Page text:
In North Carolina, supporters reported hearing that many people in the state’s prisons did not go to work, though some did. Supporters also said prisoners who were suspected of being leaders in the strike were placed on lockdown. North Carolina prison officials did not return Rewire‘s request for comment for more information before publication. After publication, a representative told Rewire, “We did not experience anything like that. We had not issues with inmates refusing to work or causing any disturbances in our facilities. It was very quiet on that prison strike day. Nothing really happened in our facilities.”

People in women’s prisons have also reportedly been participating. In the Central California Women’s Facility, not everyone knew about the strike; however, some did and refused to work that day. Because the strike had been so well-publicized, staff reacted by locking down the entire prison, thus stopping all work for the day. (A representative from the California Department of Corrections and Rehabilitation told Rewire after publication that there had been no reports of strike activities or prisons on lockdown.) Supporters in Virginia said that women imprisoned at the Fluvanna Correctional Center also participated.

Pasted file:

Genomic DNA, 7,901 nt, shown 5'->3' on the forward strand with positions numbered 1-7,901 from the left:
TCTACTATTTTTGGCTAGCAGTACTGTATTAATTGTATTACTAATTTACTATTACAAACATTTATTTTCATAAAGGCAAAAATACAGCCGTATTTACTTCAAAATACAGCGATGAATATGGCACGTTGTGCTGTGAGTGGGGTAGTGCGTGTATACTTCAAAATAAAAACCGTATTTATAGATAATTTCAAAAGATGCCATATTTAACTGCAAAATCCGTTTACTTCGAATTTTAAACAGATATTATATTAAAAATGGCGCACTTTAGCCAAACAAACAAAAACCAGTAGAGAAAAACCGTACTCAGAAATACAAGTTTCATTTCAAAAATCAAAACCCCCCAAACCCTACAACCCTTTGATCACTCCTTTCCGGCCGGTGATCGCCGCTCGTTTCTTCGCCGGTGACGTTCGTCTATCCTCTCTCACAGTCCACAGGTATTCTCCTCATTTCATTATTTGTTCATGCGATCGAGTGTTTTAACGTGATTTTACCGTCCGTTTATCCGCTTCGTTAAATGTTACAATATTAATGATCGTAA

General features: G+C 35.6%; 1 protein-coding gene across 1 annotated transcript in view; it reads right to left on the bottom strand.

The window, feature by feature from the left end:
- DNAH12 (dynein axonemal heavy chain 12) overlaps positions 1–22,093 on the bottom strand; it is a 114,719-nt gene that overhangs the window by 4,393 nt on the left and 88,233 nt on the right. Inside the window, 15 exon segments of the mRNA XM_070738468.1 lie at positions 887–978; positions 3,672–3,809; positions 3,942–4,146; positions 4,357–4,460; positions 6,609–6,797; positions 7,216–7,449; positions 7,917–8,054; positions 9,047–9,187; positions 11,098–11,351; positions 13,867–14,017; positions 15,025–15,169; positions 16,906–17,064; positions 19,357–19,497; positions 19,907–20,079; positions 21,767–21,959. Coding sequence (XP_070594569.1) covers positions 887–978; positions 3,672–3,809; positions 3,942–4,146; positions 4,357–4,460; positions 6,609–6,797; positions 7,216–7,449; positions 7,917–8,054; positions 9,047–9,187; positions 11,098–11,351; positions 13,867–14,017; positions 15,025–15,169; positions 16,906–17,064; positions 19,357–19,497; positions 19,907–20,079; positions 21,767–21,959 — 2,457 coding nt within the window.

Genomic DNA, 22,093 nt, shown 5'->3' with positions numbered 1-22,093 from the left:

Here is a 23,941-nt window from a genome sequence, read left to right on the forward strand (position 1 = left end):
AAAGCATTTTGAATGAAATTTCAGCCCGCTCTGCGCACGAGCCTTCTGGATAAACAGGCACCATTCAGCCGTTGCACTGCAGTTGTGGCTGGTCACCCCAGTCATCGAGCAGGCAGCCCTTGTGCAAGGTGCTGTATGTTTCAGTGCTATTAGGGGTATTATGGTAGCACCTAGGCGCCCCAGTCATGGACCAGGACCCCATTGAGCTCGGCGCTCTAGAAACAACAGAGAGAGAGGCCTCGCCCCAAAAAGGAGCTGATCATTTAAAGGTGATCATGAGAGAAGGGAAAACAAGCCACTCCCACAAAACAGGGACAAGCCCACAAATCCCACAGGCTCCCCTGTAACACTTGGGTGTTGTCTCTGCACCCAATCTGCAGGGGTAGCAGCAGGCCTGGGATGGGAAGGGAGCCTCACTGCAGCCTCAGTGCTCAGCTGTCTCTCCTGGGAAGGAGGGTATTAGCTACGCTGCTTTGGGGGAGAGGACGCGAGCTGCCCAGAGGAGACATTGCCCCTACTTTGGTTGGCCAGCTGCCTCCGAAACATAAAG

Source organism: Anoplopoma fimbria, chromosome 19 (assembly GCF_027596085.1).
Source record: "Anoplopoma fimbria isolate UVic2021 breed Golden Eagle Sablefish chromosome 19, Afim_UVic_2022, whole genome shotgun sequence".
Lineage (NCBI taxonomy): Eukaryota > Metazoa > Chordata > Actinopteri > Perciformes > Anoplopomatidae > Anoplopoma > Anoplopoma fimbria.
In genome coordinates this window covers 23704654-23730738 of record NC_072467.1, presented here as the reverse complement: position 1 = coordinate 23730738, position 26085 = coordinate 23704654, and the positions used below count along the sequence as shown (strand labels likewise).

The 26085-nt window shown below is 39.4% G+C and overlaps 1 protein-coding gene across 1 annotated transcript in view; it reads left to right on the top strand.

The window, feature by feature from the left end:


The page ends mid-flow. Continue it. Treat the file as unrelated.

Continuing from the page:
Megan, a volunteer at a prison who asked to be referred to by a pseudonym, noted that many women may not have been aware of the strike. “A lot of the focus on the work stoppage has focused on men’s prisons,” she said.

Incarcerated women’s relationship to prison labor is often complicated and nuanced. Many women lack financial support from family members, who may also be caring for their children during their incarceration. Others may be cut off from their families entirely. For many, the pittance paid by their prison jobs is the only money they have. In February 2016, Michelle Miles, speaking from the federal prison in Danbury, Connecticut, spoke about prison labor at a symposium at Columbia University. She stated that her job at Unicor, which paid $17 per month, had enabled her to both buy necessities like soap, deodorant, and shampoo and call her family. But changes to the prison closed the Unicor program. “When my job closed down, I felt like I hit rock bottom,” she said.